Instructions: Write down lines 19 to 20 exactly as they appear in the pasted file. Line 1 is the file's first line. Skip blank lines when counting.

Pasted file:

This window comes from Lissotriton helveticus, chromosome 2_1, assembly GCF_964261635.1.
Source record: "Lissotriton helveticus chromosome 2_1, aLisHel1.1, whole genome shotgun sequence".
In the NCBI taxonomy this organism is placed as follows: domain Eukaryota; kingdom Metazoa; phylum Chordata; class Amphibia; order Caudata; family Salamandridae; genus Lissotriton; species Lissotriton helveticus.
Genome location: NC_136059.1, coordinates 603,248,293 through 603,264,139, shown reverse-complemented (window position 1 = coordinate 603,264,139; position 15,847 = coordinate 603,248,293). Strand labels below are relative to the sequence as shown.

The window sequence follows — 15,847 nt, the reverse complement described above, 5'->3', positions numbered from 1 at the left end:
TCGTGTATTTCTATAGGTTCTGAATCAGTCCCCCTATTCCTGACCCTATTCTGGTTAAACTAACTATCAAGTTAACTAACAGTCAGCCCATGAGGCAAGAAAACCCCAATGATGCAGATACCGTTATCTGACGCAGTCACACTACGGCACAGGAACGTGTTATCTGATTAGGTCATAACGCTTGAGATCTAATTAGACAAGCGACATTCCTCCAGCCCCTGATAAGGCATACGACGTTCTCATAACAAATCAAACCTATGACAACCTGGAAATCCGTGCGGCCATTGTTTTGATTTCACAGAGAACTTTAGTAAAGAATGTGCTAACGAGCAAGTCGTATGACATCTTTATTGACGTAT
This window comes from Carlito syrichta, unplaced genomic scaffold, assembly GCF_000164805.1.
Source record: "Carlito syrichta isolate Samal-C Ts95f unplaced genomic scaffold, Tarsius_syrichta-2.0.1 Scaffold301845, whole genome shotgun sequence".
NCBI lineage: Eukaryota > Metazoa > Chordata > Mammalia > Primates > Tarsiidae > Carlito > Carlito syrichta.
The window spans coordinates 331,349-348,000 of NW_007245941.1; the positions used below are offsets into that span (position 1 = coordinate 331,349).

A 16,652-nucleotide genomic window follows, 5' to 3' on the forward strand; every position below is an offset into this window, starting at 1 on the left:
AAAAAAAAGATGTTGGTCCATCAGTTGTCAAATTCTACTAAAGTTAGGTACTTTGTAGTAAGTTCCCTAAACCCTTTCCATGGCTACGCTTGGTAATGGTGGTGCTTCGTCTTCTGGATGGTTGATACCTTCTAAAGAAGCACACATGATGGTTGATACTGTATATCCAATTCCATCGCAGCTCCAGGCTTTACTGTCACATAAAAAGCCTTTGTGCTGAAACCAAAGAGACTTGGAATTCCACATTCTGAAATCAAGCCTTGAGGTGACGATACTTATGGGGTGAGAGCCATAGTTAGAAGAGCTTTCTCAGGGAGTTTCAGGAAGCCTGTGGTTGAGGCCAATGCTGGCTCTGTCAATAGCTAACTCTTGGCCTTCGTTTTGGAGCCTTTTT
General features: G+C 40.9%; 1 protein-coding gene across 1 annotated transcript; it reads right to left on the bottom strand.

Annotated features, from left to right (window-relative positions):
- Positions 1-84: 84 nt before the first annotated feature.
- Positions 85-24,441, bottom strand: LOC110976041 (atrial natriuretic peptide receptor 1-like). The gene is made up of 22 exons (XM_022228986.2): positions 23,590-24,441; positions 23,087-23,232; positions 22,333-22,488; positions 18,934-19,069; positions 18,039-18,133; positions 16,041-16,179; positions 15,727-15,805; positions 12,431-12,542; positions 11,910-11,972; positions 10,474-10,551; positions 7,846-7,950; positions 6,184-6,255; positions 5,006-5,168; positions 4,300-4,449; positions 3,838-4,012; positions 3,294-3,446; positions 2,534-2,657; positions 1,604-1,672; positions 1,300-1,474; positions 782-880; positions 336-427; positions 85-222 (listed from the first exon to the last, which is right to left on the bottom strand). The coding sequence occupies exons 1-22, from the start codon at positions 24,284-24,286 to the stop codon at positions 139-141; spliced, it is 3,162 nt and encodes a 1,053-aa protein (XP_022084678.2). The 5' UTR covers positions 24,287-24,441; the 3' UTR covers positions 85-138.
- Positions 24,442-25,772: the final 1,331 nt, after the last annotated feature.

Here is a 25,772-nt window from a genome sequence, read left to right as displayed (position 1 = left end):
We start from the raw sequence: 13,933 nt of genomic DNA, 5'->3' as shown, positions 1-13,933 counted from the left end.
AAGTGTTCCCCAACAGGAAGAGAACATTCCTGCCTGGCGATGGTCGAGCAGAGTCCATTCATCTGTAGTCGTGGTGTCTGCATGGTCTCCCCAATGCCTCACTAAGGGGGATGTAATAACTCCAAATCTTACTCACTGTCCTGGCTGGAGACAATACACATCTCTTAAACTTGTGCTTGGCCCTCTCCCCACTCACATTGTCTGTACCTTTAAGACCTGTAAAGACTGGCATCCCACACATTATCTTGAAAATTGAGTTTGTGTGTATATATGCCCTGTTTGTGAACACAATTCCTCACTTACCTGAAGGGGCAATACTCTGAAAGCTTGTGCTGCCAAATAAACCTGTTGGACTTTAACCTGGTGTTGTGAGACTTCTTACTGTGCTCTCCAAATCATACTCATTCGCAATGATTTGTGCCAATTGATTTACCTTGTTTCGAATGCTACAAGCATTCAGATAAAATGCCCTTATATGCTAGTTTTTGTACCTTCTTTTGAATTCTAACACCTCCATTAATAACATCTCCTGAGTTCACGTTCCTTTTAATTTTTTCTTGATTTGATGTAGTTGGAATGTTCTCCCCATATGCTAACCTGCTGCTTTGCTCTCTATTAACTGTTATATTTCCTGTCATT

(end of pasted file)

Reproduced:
We start from the raw sequence: 13,933 nt of genomic DNA, 5'->3' as shown, positions 1-13,933 counted from the left end.
AAGTGTTCCCCAACAGGAAGAGAACATTCCTGCCTGGCGATGGTCGAGCAGAGTCCATTCATCTGTAGTCGTGGTGTCTGCATGGTCTCCCCAATGCCTCACTAAGGGGGATGTAATAACTCCAAATCTTACTCACTGTCCTGGCTGGAGACAATACACATCTCTTAAACTTGTGCTTGGCCCTCTCCCCACTCACATTGTCTGTACCTTTAAGACCTGTAAAGACTGGCATCCCACACATTATCTTGAAAATTGAGTTTGTGTGTATATATGCCCTGTTTGTGAACACAATTCCTCACTTACCTGAAGGGGCAATACTCTGAAAGCTTGTGCTGCCAAATAAACCTGTTGGACTTTAACCTGGTGTTGTGAGACTTCTTACTGTGCTCTCCAAATCATACTCATTCGCAATGATTTGTGCCAATTGATTTACCTTGTTTCGAATGCTACAAGCATTCAGATAAAATGCCCTTATATGCTAGTTTTTGTACCTTCTTTTGAATTCTAACACCTCCATTAATAACATCTCCTGAGTTCACGTTCCTTTTAATTTTTTCTTGATTTGATGTAGTTGGAATGTTCTCCCCATATGCTAACCTGCTGCTTTGCTCTCTATTAACTGTTATATTTCCTGTCATT